I recently started my first ever once-a-day HIV drug regimen. This isn’t an endorsement. I just wanted to discuss this in the context of the long road that brought me here. Being diagnosed at age 11, in 1987, was tough. Even a heaping bowl of Fruity Pebbles couldn’t sugarcoat it.
After AZT was approved, my doctor was hoping that I’d try it. My mom asked me if I wanted to. I asked her if it would cure me. She truthfully said that no, it wouldn’t, so I said no. I didn’t want to take anything that only guaranteed more needles going into my arm, and I hated the lab work.
My T cells fluctuated a bit but always stayed right around that danger zone. If I got a cold, it would last longer than if my big brother got it. Strep throat visited at least once a year for a few years. After I graduated high school, I noticed a dip in my energy.
A couple of years after my graduation is when real HIV treatment options were available. It was 1996, the same year I decided to go public with my status. Once again, my doctor implored me to consider taking HIV drugs. But I was in a different headspace, way more worried about updating my website or turning in my latest “Positoid” column for POZ.
Even after a really nasty bronchial infection that lingered for close to two months, I didn’t consider HIV medications. Perhaps my resistance stemmed from the fact that treatment for hemophilia had given me HIV—as well as hepatitis B and C.
Things took a turn for the worse in 1999. I got the flu or something akin to it and lost about 30 pounds over the course of three months. My borderline T cells were plummeting.
My attitude on the lab work had shifted. For a couple of years, I was running a contest for my friends in the POZ office: The Lab Test Contest.
Whoever guessed closest to my actual T-cell count would get a signed (by me!) photo of me with a random celebrity I had met through the years.
As my health was failing and my longtime doctor was retiring, I finally agreed to take something: Marinol. Synthetic THC. I’d never smoked pot. My appetite increased dramatically. And yes, I got totally high too.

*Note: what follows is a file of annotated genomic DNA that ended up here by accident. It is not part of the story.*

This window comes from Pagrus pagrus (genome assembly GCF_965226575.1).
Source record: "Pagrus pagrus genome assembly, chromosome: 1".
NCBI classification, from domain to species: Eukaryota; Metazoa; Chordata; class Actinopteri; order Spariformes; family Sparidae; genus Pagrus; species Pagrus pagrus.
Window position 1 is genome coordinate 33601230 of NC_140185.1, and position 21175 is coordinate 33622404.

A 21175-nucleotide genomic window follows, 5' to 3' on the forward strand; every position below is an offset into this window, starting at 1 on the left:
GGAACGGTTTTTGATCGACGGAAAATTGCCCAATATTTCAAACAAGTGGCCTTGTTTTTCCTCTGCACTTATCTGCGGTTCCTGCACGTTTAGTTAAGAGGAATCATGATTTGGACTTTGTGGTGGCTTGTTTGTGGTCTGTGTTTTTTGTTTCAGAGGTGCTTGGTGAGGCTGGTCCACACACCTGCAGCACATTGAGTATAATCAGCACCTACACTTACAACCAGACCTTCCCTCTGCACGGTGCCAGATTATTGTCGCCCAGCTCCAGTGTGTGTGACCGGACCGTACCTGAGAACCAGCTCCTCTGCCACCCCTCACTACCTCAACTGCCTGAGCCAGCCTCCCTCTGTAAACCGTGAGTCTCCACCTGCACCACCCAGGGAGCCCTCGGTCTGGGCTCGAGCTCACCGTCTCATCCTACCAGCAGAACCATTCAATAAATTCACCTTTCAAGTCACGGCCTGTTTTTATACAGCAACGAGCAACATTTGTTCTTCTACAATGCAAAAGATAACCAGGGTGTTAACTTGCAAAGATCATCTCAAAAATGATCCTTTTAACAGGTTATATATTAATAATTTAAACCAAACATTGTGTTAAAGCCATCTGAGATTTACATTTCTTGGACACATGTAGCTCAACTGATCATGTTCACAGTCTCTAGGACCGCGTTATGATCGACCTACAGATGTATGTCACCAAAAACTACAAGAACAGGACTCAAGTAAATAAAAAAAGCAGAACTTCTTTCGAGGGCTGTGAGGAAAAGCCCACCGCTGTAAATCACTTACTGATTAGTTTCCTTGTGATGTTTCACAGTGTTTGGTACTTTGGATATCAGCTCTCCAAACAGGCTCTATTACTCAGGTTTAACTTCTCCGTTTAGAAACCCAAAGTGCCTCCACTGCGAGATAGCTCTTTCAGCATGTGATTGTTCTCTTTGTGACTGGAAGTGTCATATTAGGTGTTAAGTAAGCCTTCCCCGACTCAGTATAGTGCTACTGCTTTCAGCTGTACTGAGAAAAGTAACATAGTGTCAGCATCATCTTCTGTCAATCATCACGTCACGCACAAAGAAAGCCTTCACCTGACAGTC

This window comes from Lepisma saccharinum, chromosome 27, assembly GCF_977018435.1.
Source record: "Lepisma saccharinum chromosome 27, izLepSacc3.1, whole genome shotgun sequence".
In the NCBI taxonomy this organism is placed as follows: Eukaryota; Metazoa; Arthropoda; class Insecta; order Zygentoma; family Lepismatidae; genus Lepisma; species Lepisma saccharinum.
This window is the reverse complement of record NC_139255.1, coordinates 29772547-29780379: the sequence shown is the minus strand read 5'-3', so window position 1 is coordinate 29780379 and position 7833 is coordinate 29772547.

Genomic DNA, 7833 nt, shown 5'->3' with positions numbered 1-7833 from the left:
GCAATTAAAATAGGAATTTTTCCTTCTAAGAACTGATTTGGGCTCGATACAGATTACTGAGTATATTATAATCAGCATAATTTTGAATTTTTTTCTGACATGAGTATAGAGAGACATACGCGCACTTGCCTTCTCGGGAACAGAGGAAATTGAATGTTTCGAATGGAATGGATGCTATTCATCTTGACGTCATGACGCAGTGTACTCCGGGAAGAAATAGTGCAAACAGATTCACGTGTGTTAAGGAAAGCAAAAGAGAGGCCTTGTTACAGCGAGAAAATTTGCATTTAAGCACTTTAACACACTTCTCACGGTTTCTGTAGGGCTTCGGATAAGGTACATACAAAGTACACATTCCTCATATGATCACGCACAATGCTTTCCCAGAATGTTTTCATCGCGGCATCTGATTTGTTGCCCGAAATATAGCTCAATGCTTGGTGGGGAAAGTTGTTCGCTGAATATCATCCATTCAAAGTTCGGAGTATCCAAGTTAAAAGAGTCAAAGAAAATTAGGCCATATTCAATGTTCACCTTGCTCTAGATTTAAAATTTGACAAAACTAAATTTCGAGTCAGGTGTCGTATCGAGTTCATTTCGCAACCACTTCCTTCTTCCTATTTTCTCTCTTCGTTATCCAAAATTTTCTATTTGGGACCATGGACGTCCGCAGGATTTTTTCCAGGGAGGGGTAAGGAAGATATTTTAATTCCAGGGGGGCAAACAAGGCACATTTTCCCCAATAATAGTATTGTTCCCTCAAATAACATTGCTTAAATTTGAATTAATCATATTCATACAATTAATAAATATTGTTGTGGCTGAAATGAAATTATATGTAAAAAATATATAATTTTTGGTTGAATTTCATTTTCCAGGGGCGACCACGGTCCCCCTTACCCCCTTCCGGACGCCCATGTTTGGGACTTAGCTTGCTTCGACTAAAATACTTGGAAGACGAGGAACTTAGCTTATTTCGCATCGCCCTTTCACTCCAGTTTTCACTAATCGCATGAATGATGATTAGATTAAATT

However, my T cells continued to crash. By the time I met with my new doctor, he didn’t bother asking if I wanted to take HIV drugs—he asked when we were starting.
I was pretty scared when I started my first combo. One med was six pills a day, and that was just one of three drugs. After just weeks on treatment, my viral load decreased quickly. The increase in T cells was more gradual.
It turned out it was the right time for me to start—even though it was a little late—because I was finally ready for the commitment of taking the pills every day.
Side effects from my first combo were pretty rough, with nausea and diarrhea. After a few years on the second combination, I noticed the mental fog.
I then started a week-on/week-off strategy. Seven days on HIV meds, seven days off. The next switch was from week-on/week-off to fewer drugs but daily. My viral load remained undetectable for years.
One consistent side effect of my HIV meds has been elevated cholesterol levels. The one-a-day pill for HIV that I just started supposedly will not have a negative impact on my cholesterol. I sure hope that’s the case.
All in all, though, I feel so fortunate. If this doesn’t work to reduce my cholesterol, there are other options out there.